Thierry Metral / Réminiscence / image by David Houncheringer

Jérôme Hutin / Les Vénérables  / image by David Houncheringer

via Lost at E-Minor

PROJECT Bodies in Urban Spaces
Cities around the world
Willi Dorner (Austria)
Lisa Rastl
2007: Paris, France; Vienna, Austria
2008: Steiermark, Austria; Helsinki, Finland; Stockholm, Sweden; Philadelphia, USA; Rouen, France; Bern, Switzerland
2009: Austen, Texas; Loughborough, UK; Sotteville-lès-Rouen, France; St. Etienne, France; Berlin, Germany; Versailles, France; London, UK

“bodies in urban spaces” is a temporary intervention in diversified urban architectonical environment. The intention of “bodies in urban spaces” is to point out the urban functional structure and to uncover the restricted movement possibilities and behaviour as well as rules and limitations.

By placing the bodies in selected spots the interventions provoke a thinking process and produce irritation. Passers by, residents and audience are motivated and prompted to reflect their urban surrounding and there own movement behaviour and habits. “Bodies in urban spaces” invites the residents to walk their own city thus establishing a stronger relationship to their neighbourhood, district and town. The interventions are temporarily without leaving any traces behind, but imprints in the eye-witnesses’ memory.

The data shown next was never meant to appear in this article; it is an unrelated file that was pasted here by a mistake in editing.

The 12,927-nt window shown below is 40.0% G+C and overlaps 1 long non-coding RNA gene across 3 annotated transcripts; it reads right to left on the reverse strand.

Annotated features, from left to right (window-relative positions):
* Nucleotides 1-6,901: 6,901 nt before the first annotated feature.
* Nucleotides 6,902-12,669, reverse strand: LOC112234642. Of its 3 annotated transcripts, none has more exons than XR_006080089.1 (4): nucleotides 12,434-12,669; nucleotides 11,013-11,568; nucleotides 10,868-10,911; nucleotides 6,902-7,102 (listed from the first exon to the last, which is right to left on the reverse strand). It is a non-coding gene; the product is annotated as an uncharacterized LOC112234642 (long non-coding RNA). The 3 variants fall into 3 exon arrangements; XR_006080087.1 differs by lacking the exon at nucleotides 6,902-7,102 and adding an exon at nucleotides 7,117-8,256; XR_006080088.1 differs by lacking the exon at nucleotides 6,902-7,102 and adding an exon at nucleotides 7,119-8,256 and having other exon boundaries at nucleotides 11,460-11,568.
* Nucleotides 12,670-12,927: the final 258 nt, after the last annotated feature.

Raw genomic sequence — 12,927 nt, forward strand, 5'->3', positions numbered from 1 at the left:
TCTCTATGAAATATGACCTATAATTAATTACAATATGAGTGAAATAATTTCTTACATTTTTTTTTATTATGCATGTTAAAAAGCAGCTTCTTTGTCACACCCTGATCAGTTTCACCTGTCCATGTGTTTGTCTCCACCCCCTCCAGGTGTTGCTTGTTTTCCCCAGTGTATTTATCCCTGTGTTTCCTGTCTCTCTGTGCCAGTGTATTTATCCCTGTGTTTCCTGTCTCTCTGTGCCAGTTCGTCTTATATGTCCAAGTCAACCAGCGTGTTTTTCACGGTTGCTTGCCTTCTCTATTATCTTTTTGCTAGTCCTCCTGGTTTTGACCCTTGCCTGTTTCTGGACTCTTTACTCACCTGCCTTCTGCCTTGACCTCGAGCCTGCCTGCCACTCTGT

Read more:
Cie. Willi Dorner Studio | Bodies in Urban Spaces

concept: Willi Dorner
photos: Lisa Rastl

Cloud over London

25 November, 2009

PROJECT Cloud over London
DESIGN TEAM Carlo Ratti, Tomas Saraceno, Alex Haw, Joerg Schleich, Arup Engineering Group, Agence Ter Landscape Architects, Google
ADVISORS Umberto Eco, Antoni Muntadas
YEAR Planned for Olympics 2012

A team of leading architects and engineers has just unveiled designs for The Cloud – a landmark structure to commemorate London’s role as host of the 2012 Olympics. The lightweight transparent tower, composed of a “cloud” of inflatable, light-emitting spheres, would create a spatial, three-dimensional display in the skies of London, fed by real time information from all over the world.

Read more:
World Architecture News | Architects and engineers develop energy producing ‘Cloud’ to celebrate 2012 Olympics